‘It is dif­fer­ent, but can only ben­e­fit any kind of work. Work­ing in the me­dia busi­ness, a lot of it is about cre­at­ing an il­lu­sion. Yoga is about cut­ting through the il­lu­sion. It helps you be­come more gen­uine in the en­vi­ron­ment you oc­cupy.’

While she was a less than en­thu­si­as­tic camogie player in school, In her adult life, Sile has been more in­ter­ested in sports and ex­er­cise.

She climbed Kil­i­man­jaro for Crum­lin Chil­dren’s Hos­pi­tal, has done the Con­nemara Half Marathon for cancer sup­port, and a 600km char­ity cy­cle . ‘I’m not a fit­ness fa­natic by any stretch h but go through pe­ri­ods of be­ing quitee ac­tive.

‘I got into run­ning a bit, par­tic­u­larly y com­ing out of be­ing sick. I wanted to set t pos­i­tive goals for my­self. When you’ve e been through treat­ment your body feels s very frag­ile. I wanted to build my­self up both phys­i­cally and men­tally. I started with 10km and then got a gang to do the Con­nemara half marathon. About 30 of us did it.’ They in­cluded chef Clodagh McKenna,a, Keith Duffy, ands friends from the me­dia and fit­ness s world. ‘It was re­ally spe­cial. l. It was the al­first big phys­i­cal chal­len­gen I com­pleted on the other side of cancer.r. I was over­joyed when I crossed the line.’

This was a world away from the day a doc­tor told Síle she had cancer. ‘Shock is def­i­nitely some­thing that hap­pened straight away,’ she said. ‘You just don’t ex­pect to hear it. No­body would want to hear those words. I’d had the first op­er­a­tion and had a biopsy on it be­fore which was clear.

‘In my head I was there for the doc­tor to tell me ev­ery­thing was fine and I could go back to work. I walked out in a daze. Slowly but surely after a while it started to sink

I WENT FROM FEEL­INGS OF UP­SET AND FEEL­ING LOST TO FEEL­ING EM­POW­ERED

in and the up­set hap­pened later’later.’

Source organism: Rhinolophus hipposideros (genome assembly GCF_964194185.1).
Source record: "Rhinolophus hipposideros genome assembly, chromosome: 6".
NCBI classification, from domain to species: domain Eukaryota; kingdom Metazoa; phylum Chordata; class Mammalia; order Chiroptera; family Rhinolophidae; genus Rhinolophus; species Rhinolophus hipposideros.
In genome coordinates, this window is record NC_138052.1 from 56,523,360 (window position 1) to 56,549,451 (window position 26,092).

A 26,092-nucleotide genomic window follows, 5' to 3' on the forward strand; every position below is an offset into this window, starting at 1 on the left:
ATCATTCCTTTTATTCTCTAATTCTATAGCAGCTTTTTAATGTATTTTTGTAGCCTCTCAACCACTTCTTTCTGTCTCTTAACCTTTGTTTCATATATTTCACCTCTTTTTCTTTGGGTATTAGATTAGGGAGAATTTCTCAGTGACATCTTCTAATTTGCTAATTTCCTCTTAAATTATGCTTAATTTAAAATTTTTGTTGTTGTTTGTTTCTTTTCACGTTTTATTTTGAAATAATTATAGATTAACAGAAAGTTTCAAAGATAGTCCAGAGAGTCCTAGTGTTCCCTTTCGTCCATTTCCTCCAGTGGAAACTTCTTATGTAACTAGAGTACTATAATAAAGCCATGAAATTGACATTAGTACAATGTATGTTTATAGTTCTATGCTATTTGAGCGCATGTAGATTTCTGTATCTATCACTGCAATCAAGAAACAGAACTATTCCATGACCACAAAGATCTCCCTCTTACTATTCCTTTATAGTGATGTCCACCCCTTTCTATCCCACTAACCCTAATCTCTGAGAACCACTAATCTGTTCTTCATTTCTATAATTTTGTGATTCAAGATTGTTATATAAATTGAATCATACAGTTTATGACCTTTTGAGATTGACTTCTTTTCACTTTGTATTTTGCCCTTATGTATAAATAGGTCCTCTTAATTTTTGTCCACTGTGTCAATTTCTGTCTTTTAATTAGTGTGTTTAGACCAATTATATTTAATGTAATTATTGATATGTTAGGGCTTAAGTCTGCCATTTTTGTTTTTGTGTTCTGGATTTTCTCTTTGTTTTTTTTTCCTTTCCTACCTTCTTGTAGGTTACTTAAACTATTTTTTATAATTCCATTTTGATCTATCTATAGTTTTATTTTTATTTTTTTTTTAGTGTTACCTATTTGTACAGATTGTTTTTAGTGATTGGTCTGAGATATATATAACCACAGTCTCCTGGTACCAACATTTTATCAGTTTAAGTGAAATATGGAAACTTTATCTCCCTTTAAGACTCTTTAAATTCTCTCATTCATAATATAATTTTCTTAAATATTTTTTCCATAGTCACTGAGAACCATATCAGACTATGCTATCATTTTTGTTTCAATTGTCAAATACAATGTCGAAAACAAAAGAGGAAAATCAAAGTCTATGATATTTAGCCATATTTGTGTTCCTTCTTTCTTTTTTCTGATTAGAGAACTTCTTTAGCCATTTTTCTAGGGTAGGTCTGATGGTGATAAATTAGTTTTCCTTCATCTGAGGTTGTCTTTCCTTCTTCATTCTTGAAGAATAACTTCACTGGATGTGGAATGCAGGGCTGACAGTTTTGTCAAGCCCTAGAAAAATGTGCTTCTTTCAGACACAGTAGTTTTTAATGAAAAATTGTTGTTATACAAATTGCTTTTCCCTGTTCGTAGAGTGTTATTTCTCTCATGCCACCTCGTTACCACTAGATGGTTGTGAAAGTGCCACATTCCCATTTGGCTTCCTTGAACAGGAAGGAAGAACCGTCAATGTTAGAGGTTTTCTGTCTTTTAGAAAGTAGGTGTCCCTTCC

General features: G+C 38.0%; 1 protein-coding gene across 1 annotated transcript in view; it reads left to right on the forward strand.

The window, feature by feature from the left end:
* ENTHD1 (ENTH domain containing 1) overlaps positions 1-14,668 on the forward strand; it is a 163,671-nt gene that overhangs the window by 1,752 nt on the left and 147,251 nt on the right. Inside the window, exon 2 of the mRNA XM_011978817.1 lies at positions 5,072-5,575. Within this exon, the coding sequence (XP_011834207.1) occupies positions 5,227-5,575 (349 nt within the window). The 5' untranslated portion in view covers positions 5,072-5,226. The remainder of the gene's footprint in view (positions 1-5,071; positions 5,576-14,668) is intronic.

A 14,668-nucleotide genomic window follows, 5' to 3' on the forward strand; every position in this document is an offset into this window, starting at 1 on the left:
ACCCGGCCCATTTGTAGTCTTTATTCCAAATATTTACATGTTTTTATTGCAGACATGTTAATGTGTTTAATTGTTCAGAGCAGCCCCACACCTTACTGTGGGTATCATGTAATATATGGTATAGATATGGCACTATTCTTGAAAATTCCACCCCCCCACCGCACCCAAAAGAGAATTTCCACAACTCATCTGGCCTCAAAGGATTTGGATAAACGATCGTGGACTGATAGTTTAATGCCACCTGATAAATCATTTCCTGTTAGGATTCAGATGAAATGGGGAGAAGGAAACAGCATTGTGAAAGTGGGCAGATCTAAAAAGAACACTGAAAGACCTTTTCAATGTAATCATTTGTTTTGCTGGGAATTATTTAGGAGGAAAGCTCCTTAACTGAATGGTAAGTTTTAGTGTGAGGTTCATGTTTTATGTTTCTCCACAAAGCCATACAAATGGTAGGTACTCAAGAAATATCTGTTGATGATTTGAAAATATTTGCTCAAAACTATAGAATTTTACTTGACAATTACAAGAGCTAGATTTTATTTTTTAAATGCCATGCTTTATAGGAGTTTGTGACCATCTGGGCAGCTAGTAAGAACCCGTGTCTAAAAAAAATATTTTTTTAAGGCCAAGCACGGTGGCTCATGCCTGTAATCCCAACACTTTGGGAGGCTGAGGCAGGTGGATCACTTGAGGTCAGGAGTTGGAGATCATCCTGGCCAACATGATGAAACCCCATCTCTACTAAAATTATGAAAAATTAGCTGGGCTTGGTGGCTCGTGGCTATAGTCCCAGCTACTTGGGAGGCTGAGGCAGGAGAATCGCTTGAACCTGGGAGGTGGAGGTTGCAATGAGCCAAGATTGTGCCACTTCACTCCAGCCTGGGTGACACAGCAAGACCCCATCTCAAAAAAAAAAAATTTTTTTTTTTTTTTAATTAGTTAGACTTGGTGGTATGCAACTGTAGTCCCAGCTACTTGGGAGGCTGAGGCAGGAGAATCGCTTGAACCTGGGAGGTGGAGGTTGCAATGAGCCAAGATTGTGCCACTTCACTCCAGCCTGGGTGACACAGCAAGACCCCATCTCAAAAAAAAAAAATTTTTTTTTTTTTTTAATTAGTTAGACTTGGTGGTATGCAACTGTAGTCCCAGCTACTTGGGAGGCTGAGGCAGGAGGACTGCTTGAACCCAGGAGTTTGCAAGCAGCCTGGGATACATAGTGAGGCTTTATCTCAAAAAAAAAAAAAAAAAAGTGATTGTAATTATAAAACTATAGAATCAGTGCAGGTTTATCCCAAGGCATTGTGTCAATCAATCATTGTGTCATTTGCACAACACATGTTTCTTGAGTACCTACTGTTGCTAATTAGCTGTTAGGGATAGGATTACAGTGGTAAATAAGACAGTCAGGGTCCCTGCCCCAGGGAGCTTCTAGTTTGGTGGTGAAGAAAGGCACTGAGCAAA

How­ever, she feels very for­tu­nate. ‘I was lucky it was caught early and my course of treat­ment was set out with no sur­prises.’

YOGA was ben­e­fi­cial, giv­ing Síle an un­der­stand­ing on a holis­tic level. ‘Medicine is won­der­ful and I ab­so­lutely bow my head to science. But I be­lieve in look­ing at the whole be­ing and not just the phys­i­cal form. Yoga hon­ours all that and re­ally helped me get through that and what fol­lowed. Even at the end of treat­ment your life has changed for­ever. You have shifted mas­sively as a per­son. You don’t go back to who you were that minute be­fore you were told be­fore you had cancer.’

She is cur­rently work­ing with the HSE on their ‘Lit­tle Things’ ra­dio cam­paign, fa­cil­i­tat­ing con­ver­sa­tions to pro­mote good men­tal health, broad­cast­ing across 15 sta­tions in Ire­land.

Their cam­paign has been much talked about and it re­cently won ‘Most Ef­fec­tive Ra­dio Cam­paign’ at The Love Ra­dio Awards in the Man­sion House in Dublin.

‘Life is good. Busy, but com­fort­able. It’s great to have time to be able to give at­ten­tion to my pas­sion for yoga,’ said Sile.

Her work on the air­waves be­gan al­most im­me­di­ately after Síle fin­ished school, where singing, drama, and com­mu­ni­cat­ing were her strong­est suits.

She was young and un­sure about what to do with her fu­ture. ‘I was pre­sented with an op­por­tu­nity and took a step for­ward and went for it, and I’m glad I did. In my heart and soul my pas­sion has al­ways been us­ing my voice – speak­ing, singing, com­mu­ni­cat­ing – so I would have gone that di­rec­tion any­way.

‘I didn’t nec­es­sar­ily choose the me­dia in­dus­try, but I’m re­ally glad it came my way.’

Síle, above, and with Lisa Tem­ple, left.